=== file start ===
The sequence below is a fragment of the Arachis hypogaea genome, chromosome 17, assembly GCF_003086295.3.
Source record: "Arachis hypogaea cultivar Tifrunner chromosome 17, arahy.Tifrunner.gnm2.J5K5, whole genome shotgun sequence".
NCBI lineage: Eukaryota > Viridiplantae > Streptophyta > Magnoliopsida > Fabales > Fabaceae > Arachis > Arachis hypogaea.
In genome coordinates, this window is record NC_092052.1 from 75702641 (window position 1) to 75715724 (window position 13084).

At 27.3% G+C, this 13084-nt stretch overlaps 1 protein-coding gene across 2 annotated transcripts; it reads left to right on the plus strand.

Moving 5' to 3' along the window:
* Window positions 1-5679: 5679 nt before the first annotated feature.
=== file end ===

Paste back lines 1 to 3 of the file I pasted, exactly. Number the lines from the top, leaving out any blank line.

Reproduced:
The sequence below is a fragment of the Arachis hypogaea genome, chromosome 17, assembly GCF_003086295.3.
Source record: "Arachis hypogaea cultivar Tifrunner chromosome 17, arahy.Tifrunner.gnm2.J5K5, whole genome shotgun sequence".
NCBI lineage: Eukaryota > Viridiplantae > Streptophyta > Magnoliopsida > Fabales > Fabaceae > Arachis > Arachis hypogaea.